"Reduced demand, changing economic conditions, and climate change are likely to fully justify it, and on top of this we need to preserve a highly sensitive and vulnerable coastline."
The MHRS recently organised a 4 day visit to Mangawhai by the powerful STUFF media group, to enable them to fully assess the full extent of the damage that will occur if the 3 new sand mining resource consents are granted.
Over 12 meetings /interviews were set up and completed ,ranging from KDC Mayor Jason Smith, Ocean scientists Robin and Andre La Bonte, the Fairy Tern trust, Endangered Species Association, Greenpeace, ex commercial fishermen, surf riders and ex McCallum employees, plus SOS , “Save Our Sands” groups.
All parties did an amazing job in representing the concerns of our community!
Please read this article in the Sunday Star Times, on line at STUFF – SAND WARS – Is the hourglass running empty?
22 February 2021
Nearly 150 people including Kaipara mayor, Dr Jason Smith, councillors and council staff, gathered at Mangawhai Heads surf beach on February 14 for the ‘Stand Against Sand Mining’ protest, forming a human S.O.S – ‘Save Our Sand’ – and waving placards to protest against ongoing sandmining along the Te Arai and Pakiri coastlines.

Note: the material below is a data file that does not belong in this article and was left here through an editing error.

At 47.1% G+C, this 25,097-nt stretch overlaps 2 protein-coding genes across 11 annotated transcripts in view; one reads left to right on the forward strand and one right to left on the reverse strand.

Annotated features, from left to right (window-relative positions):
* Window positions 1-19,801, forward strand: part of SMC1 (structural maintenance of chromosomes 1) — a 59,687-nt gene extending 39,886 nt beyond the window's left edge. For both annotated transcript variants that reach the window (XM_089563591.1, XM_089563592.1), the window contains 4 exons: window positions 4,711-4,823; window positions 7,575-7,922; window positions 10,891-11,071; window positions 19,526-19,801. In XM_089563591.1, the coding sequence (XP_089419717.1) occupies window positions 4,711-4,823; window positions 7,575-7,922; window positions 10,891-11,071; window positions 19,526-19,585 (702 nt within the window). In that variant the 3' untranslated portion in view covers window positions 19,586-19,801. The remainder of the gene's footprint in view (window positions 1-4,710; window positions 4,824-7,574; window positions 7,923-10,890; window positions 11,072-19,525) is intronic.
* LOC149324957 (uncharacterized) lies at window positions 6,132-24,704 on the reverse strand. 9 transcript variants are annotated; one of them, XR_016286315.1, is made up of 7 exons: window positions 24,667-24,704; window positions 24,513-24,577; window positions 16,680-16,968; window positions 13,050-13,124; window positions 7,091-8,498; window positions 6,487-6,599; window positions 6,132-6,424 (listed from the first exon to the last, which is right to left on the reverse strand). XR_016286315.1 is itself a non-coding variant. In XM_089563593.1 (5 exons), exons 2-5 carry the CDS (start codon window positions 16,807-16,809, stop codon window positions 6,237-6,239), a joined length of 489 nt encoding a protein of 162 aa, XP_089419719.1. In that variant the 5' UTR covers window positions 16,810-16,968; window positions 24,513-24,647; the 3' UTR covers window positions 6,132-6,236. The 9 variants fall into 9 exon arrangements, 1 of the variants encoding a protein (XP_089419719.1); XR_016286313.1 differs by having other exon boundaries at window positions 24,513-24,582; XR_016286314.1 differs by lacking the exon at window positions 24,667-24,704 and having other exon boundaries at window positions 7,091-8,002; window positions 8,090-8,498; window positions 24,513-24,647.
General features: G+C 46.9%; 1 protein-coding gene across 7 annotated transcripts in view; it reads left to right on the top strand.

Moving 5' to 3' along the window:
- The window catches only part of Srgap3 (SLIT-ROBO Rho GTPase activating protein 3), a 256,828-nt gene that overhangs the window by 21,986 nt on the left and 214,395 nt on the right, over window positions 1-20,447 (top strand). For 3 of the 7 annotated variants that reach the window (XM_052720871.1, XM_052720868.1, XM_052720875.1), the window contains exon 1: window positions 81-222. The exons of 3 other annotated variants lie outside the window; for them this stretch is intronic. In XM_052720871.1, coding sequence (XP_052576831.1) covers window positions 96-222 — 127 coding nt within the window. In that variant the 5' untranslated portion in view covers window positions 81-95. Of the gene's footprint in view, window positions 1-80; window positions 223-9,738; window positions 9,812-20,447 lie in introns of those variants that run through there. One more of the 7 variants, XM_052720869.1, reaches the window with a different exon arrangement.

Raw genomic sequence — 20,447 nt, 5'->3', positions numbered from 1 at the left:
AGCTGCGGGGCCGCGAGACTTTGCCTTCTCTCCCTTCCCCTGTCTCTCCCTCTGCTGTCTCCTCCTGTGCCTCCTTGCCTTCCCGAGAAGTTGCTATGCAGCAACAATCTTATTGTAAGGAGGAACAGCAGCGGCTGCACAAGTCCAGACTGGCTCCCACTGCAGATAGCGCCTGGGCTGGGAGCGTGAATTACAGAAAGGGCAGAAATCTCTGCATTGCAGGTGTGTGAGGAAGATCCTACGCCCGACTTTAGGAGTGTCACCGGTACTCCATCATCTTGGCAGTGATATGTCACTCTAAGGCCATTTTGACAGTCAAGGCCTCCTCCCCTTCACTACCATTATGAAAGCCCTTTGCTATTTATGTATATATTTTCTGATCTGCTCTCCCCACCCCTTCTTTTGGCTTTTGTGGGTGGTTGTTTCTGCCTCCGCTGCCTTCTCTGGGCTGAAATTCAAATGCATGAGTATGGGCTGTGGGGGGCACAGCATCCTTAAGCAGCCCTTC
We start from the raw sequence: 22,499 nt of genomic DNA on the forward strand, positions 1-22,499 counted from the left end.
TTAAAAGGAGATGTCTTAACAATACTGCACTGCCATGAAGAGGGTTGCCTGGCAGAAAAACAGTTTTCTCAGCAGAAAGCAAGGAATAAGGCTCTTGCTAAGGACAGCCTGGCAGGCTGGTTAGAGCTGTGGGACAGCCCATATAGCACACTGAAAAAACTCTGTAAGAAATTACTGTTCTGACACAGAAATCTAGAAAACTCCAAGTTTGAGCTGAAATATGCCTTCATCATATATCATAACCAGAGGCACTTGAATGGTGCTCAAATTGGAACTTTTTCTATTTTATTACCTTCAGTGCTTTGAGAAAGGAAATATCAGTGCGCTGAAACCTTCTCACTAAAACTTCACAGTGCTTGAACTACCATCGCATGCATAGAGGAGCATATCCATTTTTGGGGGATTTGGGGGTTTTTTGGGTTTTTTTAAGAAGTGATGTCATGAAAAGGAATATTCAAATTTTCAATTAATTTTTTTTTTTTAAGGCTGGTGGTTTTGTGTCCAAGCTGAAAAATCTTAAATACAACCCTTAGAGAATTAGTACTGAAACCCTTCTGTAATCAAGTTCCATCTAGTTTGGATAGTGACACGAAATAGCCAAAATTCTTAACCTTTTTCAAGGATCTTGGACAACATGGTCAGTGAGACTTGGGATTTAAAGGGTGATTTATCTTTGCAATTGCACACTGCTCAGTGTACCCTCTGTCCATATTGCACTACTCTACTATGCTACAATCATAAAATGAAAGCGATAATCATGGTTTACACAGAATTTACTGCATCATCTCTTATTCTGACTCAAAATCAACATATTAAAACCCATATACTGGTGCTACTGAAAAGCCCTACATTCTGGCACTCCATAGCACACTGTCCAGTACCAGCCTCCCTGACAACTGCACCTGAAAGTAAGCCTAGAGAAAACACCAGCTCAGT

Organised by Friends of Pakiri, a support group of Mangawhai Harbour Restoration Society (MHRS) and long-time protesters of nearshore sandmining, the stand-in-the-sand hoped to draw attention to the potential destruction of shore beds, alleged loss of irreplaceable sand, and three looming sandmining consent hearings from Auckland companies Kaipara Limited (KL) and McCallum Brothers.
S.O.S means ‘Save our Sand’. Demonstrators take to the beach to raise awareness of the plight of local sand. PHOTO/ELEVATED MEDIA NZ
Kaipara mayor, Dr Jason Smith passionately expressed councils support: ‘We are happy to stand up and make a noise about things that matter to our communities!” PHOTO/GRANT CROWE
The Mangawhai Harbour Restoration Society, Friends of Pakiri Beach and the Stop Sand Mining group have a common cause; the end of offshore sand mining in the Bream Bay region.
Ken and the three community groups opposed are planning a publicity campaign. It will culminate on Sunday, February14 with a massed ‘stand up’ on Mangawhai’s beachfront.
“We’re calling anglers, bach owners, schools, surf clubs, surf lifesavers, boaties; everyone who has dipped a toe in the water,” says Ken. “We want
to gather a huge group to make a stand against this sand mining practice at noon on the 14th so that those making the decision will notice.”
BY KEN RAYWARD
The three current sand mining consent applications which pose threats to our coastal environment have had their hearings set for over the next few months, and are creating heightened awareness and increased concerns across Mangawhai, Te Arai and Pakiri communities.
Community awareness turning to community concern
25 January 2021